In the early 1950s, a Swedish dairy farmer and real estate magnate named Axel Adler came to California and fell in love with Big Sur. The rugged backcountry, the spring flowers, the redwoods tall over the clear Little Sur River, the waves crashing on the rocky coast. It was the perfect place for a home, and Adler built a small cabin on the onetime property of Charles Bixby. Bixby himself had forged a homestead in Big Sur in 1868, bought up 1,100 acres of timberland, and made his fortune logging and ranching before ultimately selling his property to lime miners. By the 1950s most of the biggest trees had been cut, and Adler was able to buy up the land around his dream vacation home, until he had acquired his beautiful 1,200-acre Rancho Aguila. The property had a slice of the river, green meadows bursting with purple lupines, and views of the ocean and the nearby 3,700-foot summit of Pico Blanco.
In 2004 Adler died, and afterward his family put the ranch up for sale. “I have never seen a better opportunity to own a national treasure,” the listing realtor wrote. “The possibilities are endless.”
Another version of the timeline goes something like this. For at least 6,000 years a unique Hokan-speaking people called the Esselen lived in villages throughout the coastal mountains around Big Sur. Their creation stories centered on the mountain later called Pico Blanco, high up in the hills with a view west toward the coast and east toward the headwaters of the Little Sur River. Within a few decades of their arrival in 1769, the Spanish forced these people into new missions in Carmel, Soledad, and Jolon. The Spanish separated families, banned the speaking of the Esselen language, and banned the practice of cultural traditions. When people ran away from the missions or hid in the remote corners of the Santa Lucia Mountains, soldiers hunted them.
In the Mexican era the government parceled out the Esselen homeland to settlers. Some of the Esselen, freed from the missions but without their full ancestral lands to return to, learned to work as cowboys on the new ranches. Then came Americans like Charles Bixby, who saw the land as available for settlement and exploitation. In the decades just before Axel Adler arrived to claim his piece of Big Sur heaven, the grandparents of Tom Little Bear Nason felt they had to hide their children from the census to avoid persecution.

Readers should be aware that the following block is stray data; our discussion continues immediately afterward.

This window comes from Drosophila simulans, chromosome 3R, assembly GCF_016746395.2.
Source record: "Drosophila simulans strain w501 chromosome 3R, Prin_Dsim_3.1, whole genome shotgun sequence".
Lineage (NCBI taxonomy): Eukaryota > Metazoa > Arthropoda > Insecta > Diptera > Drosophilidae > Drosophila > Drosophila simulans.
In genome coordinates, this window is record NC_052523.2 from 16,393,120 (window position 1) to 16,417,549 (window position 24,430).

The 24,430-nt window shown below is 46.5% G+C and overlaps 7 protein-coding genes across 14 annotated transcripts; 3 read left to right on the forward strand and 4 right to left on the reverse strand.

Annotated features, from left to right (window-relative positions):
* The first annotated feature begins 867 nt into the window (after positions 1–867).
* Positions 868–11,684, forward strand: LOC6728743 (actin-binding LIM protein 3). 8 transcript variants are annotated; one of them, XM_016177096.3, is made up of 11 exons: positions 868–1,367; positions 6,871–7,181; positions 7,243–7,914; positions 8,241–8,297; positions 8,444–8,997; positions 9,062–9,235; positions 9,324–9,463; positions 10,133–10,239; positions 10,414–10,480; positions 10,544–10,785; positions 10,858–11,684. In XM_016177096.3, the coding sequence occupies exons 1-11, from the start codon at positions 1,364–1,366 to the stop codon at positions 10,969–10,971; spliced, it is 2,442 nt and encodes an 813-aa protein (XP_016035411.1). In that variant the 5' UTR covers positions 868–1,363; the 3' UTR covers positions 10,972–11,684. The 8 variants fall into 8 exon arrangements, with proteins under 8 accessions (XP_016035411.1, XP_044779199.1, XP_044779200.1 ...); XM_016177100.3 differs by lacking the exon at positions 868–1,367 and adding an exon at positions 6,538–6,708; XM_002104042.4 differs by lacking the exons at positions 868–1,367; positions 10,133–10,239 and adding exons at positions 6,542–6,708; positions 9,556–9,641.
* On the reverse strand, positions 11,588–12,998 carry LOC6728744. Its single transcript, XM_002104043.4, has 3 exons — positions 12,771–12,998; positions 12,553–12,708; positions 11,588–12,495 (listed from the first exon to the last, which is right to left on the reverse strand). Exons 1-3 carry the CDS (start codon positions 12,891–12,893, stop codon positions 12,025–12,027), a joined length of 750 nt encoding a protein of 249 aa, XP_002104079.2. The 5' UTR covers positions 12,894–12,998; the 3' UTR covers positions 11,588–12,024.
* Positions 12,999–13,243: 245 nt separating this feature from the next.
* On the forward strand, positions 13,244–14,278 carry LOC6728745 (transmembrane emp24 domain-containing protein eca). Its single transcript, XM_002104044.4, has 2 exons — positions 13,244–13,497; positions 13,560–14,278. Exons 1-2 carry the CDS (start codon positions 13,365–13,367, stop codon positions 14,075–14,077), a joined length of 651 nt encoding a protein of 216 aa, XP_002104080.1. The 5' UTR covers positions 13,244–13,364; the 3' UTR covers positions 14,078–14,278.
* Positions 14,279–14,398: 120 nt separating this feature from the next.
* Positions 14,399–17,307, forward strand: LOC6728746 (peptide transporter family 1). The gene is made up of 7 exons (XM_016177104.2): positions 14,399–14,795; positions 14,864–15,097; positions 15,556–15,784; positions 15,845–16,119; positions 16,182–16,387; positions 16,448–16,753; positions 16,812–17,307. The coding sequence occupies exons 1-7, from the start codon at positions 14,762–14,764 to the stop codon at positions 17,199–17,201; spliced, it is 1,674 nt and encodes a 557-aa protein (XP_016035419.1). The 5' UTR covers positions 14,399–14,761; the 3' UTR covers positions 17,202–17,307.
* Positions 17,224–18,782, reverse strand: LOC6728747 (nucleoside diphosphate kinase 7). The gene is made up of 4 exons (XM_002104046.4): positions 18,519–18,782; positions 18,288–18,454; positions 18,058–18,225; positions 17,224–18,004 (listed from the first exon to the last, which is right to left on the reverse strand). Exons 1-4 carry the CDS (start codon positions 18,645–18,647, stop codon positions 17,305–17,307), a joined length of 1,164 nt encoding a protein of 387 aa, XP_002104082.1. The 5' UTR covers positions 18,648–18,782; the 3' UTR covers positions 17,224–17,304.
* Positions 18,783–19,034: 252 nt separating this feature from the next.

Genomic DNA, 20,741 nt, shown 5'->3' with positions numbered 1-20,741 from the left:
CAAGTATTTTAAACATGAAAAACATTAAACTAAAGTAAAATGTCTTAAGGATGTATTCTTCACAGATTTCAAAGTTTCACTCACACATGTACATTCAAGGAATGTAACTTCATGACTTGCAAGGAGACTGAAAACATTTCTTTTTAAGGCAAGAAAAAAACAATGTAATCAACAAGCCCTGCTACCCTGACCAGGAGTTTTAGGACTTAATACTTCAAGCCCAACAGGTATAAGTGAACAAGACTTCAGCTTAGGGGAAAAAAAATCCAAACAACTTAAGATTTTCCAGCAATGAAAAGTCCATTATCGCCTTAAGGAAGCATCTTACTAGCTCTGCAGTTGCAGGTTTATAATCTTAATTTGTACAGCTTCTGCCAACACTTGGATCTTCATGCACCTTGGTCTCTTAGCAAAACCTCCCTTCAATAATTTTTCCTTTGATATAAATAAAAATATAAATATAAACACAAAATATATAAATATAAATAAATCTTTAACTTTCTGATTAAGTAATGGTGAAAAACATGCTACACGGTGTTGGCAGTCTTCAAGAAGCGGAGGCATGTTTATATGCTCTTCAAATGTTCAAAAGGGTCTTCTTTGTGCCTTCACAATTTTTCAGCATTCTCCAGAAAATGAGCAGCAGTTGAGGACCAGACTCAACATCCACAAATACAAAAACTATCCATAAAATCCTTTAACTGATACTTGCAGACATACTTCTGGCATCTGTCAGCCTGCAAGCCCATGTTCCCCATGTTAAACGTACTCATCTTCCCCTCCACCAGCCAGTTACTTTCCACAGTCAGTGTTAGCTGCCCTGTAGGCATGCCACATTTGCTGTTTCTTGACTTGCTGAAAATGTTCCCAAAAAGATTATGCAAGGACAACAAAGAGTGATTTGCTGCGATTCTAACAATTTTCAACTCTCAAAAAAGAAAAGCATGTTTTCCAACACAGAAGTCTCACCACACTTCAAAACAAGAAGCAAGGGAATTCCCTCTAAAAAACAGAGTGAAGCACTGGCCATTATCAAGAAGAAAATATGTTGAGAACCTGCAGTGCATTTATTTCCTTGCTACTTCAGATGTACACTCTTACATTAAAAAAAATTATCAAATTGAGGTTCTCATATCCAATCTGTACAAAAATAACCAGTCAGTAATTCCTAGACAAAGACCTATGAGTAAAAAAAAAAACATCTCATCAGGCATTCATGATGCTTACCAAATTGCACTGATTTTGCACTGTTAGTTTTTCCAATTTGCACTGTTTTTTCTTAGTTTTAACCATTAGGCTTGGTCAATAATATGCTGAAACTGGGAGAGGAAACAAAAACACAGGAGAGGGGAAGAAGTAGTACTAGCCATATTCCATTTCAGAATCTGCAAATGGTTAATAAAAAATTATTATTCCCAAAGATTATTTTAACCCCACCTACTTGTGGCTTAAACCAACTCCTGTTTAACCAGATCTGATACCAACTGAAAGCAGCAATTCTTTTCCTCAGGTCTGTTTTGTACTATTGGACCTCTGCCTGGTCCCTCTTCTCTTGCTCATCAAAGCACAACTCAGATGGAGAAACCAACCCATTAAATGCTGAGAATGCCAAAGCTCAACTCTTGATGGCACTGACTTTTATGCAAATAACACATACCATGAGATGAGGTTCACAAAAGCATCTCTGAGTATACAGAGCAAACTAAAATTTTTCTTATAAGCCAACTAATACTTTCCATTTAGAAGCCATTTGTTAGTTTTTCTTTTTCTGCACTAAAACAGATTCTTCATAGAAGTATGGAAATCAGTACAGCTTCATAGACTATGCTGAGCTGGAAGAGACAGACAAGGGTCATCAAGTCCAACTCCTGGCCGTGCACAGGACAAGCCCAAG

“My grandfather and father, when he was a boy, he was told never ever say you were Indigenous, or Native, or ‘Indian,’” Nason says. “That was the truth. And the elders still have that in them. They instilled this fear of letting the world know who you are.”
Nason’s family had bought their own land in the hills and stayed. In the ’60s and ’70s an Indigenous cultural revitalization began, first as people started to reclaim their identity and later through restoration of language and cultural traditions. Still, today, the United States government believes the Esselen people to be extinct. It does not recognize any of the people, communities, or organizations made up of Esselen descendants as an Esselen tribe. The modern-day Esselen have split into factions, including a new nonprofit chaired by Nason called the Esselen Tribe of Monterey County and a separate, older tribal organization, the Ohlone Costanoan Esselen Nation, chaired by Louise Miranda Ramirez.
When the Adler Ranch property was put up for sale, the land trust Western Rivers Conservancy, seeing the value for conservation, stepped in with a plan to purchase the land and give it to the United States Forest Service, to become uninhabited forestland, protected forever from people.